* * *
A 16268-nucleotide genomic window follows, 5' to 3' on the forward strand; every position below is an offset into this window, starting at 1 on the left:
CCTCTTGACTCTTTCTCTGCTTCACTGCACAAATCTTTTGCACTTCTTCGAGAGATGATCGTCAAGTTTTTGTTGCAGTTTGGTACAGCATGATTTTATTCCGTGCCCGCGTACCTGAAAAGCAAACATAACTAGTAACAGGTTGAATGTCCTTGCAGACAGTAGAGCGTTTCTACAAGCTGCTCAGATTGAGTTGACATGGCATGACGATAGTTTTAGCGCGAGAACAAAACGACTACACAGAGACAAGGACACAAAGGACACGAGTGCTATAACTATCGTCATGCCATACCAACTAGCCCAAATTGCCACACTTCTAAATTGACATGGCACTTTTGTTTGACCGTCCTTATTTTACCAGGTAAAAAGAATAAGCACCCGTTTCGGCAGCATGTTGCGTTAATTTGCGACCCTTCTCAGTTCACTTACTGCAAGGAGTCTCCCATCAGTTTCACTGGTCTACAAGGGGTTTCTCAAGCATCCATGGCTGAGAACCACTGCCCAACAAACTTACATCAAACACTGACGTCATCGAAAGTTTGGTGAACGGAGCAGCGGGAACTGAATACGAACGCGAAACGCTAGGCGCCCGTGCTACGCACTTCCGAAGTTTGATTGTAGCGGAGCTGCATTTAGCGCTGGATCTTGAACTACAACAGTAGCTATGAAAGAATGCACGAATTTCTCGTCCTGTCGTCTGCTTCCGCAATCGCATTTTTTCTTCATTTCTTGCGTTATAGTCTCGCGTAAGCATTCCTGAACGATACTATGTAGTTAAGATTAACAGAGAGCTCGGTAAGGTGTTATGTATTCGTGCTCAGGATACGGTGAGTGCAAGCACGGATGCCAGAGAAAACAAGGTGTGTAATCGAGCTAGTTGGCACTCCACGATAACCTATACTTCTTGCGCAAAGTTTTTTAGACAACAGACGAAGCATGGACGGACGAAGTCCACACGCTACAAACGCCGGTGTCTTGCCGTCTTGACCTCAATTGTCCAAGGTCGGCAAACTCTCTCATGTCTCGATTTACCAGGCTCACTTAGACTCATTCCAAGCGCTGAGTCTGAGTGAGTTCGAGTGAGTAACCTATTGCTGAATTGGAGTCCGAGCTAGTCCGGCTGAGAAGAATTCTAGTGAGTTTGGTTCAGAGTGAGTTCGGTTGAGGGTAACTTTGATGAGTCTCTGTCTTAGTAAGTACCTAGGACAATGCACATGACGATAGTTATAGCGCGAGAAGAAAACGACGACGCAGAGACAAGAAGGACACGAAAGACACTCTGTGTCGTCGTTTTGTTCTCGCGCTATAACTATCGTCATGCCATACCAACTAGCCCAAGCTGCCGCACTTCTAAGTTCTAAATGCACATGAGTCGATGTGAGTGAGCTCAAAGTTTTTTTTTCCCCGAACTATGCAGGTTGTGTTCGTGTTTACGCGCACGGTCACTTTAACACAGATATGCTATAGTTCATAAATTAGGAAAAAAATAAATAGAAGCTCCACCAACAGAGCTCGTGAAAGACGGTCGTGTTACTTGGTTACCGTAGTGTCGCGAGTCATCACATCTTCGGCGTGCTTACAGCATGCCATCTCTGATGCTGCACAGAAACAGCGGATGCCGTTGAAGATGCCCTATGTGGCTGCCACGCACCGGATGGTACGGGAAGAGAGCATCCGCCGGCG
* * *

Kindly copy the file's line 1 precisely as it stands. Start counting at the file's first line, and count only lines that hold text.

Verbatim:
A 16268-nucleotide genomic window follows, 5' to 3' on the forward strand; every position below is an offset into this window, starting at 1 on the left: